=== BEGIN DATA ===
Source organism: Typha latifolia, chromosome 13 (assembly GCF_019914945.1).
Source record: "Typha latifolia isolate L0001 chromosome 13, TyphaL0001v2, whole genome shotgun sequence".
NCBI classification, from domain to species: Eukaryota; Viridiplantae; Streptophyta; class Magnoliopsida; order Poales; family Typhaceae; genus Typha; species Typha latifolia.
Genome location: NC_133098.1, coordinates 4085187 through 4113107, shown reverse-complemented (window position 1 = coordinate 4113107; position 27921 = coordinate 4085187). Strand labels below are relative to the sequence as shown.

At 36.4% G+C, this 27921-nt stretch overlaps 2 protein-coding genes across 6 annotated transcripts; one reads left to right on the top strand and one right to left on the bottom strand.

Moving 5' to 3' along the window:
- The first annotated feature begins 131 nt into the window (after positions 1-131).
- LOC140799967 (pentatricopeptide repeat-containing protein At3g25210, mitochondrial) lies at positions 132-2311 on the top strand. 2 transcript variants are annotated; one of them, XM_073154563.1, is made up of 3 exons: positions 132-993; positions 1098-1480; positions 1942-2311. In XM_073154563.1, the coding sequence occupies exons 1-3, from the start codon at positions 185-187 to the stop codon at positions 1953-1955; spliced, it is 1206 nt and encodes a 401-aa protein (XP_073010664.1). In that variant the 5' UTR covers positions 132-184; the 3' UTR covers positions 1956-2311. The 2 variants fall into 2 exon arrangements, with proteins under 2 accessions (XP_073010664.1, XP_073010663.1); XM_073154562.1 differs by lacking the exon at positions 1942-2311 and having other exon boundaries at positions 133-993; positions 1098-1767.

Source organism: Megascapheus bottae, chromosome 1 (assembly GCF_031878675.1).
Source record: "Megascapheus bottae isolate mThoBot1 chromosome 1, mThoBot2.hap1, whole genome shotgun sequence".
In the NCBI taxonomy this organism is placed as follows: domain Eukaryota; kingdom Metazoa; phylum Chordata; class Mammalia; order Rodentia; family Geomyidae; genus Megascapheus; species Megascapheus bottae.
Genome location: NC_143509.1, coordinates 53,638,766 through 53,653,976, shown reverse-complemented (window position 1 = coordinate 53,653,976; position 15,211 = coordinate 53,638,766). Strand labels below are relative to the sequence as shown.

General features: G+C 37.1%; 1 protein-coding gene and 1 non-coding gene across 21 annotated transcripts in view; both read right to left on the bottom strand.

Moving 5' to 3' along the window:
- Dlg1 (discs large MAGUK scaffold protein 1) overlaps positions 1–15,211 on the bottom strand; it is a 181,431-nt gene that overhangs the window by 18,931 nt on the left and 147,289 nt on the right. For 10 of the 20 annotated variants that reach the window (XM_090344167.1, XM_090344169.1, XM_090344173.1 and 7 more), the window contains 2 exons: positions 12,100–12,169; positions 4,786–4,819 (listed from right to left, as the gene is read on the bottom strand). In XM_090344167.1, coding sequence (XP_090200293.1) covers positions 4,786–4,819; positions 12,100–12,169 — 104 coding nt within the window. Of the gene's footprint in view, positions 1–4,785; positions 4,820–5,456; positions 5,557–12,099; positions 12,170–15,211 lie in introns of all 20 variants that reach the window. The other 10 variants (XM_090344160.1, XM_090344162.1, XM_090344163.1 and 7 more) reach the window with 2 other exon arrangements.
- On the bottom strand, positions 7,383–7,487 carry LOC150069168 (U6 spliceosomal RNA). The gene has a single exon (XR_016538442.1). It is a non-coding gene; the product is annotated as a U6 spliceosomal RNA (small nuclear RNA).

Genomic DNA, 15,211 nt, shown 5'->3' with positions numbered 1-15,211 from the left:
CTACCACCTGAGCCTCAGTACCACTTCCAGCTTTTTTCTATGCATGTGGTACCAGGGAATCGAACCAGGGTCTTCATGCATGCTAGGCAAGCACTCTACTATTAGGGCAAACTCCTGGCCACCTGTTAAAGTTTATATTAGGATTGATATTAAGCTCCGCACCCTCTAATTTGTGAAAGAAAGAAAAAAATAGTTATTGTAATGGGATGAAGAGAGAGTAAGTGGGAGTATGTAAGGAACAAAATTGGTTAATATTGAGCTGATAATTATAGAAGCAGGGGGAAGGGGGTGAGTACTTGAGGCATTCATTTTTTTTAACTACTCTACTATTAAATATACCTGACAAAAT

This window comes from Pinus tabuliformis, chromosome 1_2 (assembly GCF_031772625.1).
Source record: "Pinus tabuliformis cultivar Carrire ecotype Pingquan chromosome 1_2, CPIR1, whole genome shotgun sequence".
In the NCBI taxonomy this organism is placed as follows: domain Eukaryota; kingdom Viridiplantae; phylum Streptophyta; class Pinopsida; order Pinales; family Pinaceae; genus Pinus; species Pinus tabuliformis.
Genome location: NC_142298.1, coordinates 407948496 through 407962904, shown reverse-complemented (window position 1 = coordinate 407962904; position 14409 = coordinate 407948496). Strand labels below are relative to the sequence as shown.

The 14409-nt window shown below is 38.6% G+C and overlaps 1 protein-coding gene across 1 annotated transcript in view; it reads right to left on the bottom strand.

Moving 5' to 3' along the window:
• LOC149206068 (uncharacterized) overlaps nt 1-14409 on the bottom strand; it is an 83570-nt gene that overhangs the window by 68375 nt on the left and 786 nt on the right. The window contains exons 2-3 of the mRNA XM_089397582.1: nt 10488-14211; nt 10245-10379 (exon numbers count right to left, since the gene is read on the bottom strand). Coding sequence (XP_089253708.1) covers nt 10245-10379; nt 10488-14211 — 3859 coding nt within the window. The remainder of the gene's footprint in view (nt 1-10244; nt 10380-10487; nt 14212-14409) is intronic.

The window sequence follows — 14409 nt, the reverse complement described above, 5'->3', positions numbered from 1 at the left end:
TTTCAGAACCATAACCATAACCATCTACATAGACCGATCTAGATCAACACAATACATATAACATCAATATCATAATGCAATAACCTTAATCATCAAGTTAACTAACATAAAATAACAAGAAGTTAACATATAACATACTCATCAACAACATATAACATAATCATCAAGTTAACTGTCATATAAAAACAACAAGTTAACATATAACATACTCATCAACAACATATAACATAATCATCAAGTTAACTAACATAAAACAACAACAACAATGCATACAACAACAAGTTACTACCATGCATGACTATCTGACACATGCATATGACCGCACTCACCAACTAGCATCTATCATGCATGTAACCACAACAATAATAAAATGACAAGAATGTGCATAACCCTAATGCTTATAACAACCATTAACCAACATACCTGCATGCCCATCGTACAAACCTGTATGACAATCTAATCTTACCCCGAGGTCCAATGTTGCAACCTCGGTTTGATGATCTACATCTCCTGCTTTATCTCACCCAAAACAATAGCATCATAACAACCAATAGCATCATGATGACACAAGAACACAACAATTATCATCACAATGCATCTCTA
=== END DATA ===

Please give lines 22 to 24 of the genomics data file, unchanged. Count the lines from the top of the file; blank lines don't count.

Genome location: NC_142298.1, coordinates 407948496 through 407962904, shown reverse-complemented (window position 1 = coordinate 407962904; position 14409 = coordinate 407948496). Strand labels below are relative to the sequence as shown.

The 14409-nt window shown below is 38.6% G+C and overlaps 1 protein-coding gene across 1 annotated transcript in view; it reads right to left on the bottom strand.

Moving 5' to 3' along the window: